Sun. Jan 26th, 2020

As J.J. Redick prepares for a winter filled with trade rumors, it’s clear leaving the Philadelphia 76ers was the worst decision of his career.

If you’d have told me one day prior to the start of free agency that J.J. Redick would sign with the worst team in the NBA over an extension with the Philadelphia 76ers, I’d have called you crazy.

Sure, I guess anything is possible – who could have predicted Josh Richardson would end up a Sixer? – but Redick, leaving a potential title contender to live in New Orleans? Zion or no Zion that just didn’t track.

I mean, were talking about a guy who outright stated he’d like to finish out his career in the City of Brotherly Love sandwiched between signing two very lucrative one-year deals.

More from Philadelphia 76ers

He loved Joel Embiid. He live Brett Brown. He even took a pay cut to stay in 2018-19. Why would he want to leave?

Well, leave he did, and I think it’s pretty safe to say that decision will go down as the worst of his career.

In hindsight, any time a player opts to leave a championship contender for a team on pace for 20 wins is a horrid decision, but even in the moment, one has to wonder why exactly the Sixers let their best shooter walk for an average salary of about $13 million a year?

First, the money.

While it’s hard to argue that the Pelicans offered more money over more years than anything Elton Brand was willing to shell out, were the two offers really that disparate? The Sixers had Early Bird Rights over Redick after two consecutive seasons with the organization, so in theory, they could have extended their top shooting guard to a contract that fits those parameters – worth as much as $21 million per season.

Granted, Redick’s deal wouldn’t actually cost the Sixers his cap hit, as the team would be even further above the cap if all else were to remain the same, but does that really matter? At 35, Redick’s playing window is roughly congruent with the Sixers current championship window, why not splurge for one of the top sharpshooters in the NBA?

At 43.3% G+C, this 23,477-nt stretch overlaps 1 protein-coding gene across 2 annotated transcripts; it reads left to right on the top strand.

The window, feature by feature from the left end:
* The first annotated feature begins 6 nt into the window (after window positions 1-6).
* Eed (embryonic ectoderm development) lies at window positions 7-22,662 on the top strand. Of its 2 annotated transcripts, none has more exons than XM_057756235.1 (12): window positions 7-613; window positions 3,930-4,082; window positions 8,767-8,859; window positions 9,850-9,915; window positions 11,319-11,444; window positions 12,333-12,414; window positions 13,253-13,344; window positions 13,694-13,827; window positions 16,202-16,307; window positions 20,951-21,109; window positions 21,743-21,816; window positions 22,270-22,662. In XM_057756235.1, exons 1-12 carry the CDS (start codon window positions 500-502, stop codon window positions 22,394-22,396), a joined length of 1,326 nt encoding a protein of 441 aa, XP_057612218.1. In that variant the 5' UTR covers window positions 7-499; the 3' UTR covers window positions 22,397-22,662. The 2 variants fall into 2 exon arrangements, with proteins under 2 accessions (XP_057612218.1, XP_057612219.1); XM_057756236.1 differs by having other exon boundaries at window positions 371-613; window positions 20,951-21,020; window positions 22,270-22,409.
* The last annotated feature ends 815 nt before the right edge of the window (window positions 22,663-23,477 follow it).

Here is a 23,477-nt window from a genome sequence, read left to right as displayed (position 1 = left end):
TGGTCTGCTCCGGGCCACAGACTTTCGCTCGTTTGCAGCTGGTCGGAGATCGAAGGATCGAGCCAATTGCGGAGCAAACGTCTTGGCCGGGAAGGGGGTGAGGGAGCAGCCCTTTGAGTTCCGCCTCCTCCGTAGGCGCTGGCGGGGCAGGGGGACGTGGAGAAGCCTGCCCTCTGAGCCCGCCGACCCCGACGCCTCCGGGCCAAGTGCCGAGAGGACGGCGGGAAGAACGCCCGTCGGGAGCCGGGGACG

If everything was timed correctly, the Sixers could have still signed Al Horford as a free agent, and still sign-and-traded for Richardson using cap space. If everyone was on the same page, it all could have worked out fine.

But maybe it wasn’t the price Redick scoffed at. Maybe instead it was Redick’s potential role on a re-tooled lineup that gave him pause?

You see, after initially starting the 2018-19 season as a reserve following a short-lived and frankly bizarre stretch of Markelle Fultz starts, Redick ended up starting 63 games and put up his best statistical season as a pro. Maybe after reaching such great heights – higher than any he’d experienced over his then-13-year career – Redick didn’t want to shift into a sixth man role behind Richardson. While Redick’s presence may have influenced the Sixers to instead opt to acquire a player like Justise Winslow from the Heat in the Jimmy Butler sign-and-trade, it’s clear Richardson has a better objective fit with the team’s new bully ball brand of basketball.

For everything Redick does well on the court, he’s never been an even average defender.

In New Orleans, Redick gets to start. In New Orleans, Redick gets to take 7.3 3 pointers a game and continue to rise up the all-time record books. And in New Orleans, Redick will all but surely see his career-spanning playoff streak come to an end.

Next: Of course Al Horford endorses chocolate milk

While we may never know what the Philadelphia 76ers were willing to offer J.J. Redick back in June – three-years, for $20 million according to an anonymous Liberty Ballers source – one has to wonder if Philly’s former favorite son really got what he signed up for as a member of the New Orleans Pelicans. If not, he may have an escape via the 2020 trade deadline; too bad Elton Brand can’t afford to bring number 17 back.